Man on Track of Lost Skull Fossils

Historians may be closer to determining the whereabouts of four Peking Man skull fossils reportedly stolen by Japanese soldiers 60 years ago thanks to the director of a museum in Northeast China's Jilin City.

According to Zhai Liwei, managing director of the History Museum of Jilin, after the skulls were captured by Japanese soldiers in 1941, they were kept secretly for at least four years in Jilin City.

"I deduced that the skulls were hidden by the Japanese in the basement of the Jilin-based Mantie Hospital," Zhai said.

Zhai was inspired to begin searching for the skulls by "Light of China," a book published in 1990.

In the book, the writer mentions a Japanese couple being shown fossilized skulls by a Japanese officer who claims they are Peking Man skulls.

The book claims the couple saw the skulls in a hospital in Jilin on August 12, 1945, only three days before the Japanese surrendered to the Chinese. The Japanese couple lived in Japan's Shincho #1193, Tanogun, Gunmaken after World War II, according to the book.

Mantie Hospital, demolished two years ago, was built in 1923 by the Japanese army. It was the best equipped hospital in the province and was staffed with native Japanese doctors and nurses during the War of Resistance against Japan (1937-45).

Because of the hospital's history and its well-constructed basement, "the hospital was an optimal place for the Japanese army to hide the goods it had stolen," Zhai explained.

As for where the skulls went after the war, Zhai claimed there are several possibilities. The skulls could have been kept by the Japanese as they retreated from Jilin City. They could also have been taken away by former Soviet Union soldiers, who reportedly took war booty following their collaboration with the Chinese army in fighting the Japanese.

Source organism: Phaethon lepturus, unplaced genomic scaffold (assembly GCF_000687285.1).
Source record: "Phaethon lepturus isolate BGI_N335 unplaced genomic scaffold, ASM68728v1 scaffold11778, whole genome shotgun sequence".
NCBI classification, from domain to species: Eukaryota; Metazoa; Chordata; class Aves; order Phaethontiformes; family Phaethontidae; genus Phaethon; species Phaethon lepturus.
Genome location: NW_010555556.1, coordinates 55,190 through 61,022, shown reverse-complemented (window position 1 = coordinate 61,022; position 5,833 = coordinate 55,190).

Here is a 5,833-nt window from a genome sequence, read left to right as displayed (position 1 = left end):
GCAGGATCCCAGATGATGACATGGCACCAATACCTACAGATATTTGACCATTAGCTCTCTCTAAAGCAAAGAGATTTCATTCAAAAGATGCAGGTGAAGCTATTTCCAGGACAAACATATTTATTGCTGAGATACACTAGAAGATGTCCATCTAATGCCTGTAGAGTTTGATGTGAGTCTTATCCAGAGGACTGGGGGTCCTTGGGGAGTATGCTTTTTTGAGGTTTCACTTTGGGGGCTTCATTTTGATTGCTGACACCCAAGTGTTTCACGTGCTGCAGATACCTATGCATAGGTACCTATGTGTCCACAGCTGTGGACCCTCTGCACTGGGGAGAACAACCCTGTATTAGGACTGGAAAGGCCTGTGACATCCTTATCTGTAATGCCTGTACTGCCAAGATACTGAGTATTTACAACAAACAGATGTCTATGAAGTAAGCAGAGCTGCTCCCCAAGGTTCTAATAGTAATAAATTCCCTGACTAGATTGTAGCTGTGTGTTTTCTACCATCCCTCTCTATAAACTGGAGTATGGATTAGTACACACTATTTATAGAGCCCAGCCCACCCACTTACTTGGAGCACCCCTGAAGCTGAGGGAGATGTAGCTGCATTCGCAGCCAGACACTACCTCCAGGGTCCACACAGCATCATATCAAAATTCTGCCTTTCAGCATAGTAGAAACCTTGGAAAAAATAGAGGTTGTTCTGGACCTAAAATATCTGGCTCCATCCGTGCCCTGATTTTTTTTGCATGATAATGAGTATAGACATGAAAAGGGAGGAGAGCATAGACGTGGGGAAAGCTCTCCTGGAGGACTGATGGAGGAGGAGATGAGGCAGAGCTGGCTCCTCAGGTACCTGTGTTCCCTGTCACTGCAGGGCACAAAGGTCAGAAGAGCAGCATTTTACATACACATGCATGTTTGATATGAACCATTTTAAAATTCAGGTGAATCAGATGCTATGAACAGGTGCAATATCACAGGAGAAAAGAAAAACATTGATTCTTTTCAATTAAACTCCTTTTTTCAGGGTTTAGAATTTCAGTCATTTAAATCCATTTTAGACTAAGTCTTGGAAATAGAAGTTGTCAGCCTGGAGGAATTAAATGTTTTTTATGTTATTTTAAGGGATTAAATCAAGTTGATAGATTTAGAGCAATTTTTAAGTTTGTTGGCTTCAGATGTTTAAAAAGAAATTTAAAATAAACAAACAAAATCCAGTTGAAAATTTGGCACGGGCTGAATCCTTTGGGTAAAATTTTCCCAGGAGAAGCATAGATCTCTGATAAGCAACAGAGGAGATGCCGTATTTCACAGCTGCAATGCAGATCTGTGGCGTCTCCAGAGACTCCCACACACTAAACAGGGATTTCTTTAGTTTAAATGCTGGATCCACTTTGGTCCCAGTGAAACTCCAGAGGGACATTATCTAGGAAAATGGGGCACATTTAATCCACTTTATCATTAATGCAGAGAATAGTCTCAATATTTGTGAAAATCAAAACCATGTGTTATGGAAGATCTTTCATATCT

Zhai also claimed it was possible that the skulls were left somewhere out of ignorance or buried in the rubble of the demolished hospital.

The discovery of the four fossilized Peking Man skulls was a remarkable event in archaeological history.

The Peking Man excavation began in 1927 and led to the discovery in 1937 of early human remains at the site of Zhoukoudian, roughly 60 kilometres southwest of Beijing. The 11-year dig has yielded remains of more than 40 individuals dating as far back 500,000 years ago.

One of the four stolen skulls was discovered by Pei Wenzhong, a top Chinese archaeologist of the time, in 1929. Jia Lanpo, another archaeologist, dug up the other three in the 1930s.

Chinese and overseas scientists have found the earliest evidence of the use of fire by ape-like people at the Zhoukoudian site, where they also unearthed tens of thousands of stone tools. The discovery of Peking Man has provided archaeologists with precious first-hand materials to research the origin and evolution of human beings.

The excavations were forced to stop in 1937 when the Japanese invaded Beijing.

The four skulls were carefully preserved in Peking Concord Hospital until the outbreak of the Pearl Harbor Attack in 1941.

(China Daily 06/23/2001)

In This Series

China Takes Steps to Preserve Peking Man Site

Beijing Invests Heavily in Relic Protection

Peking Man Heritage Site in Danger



Web Link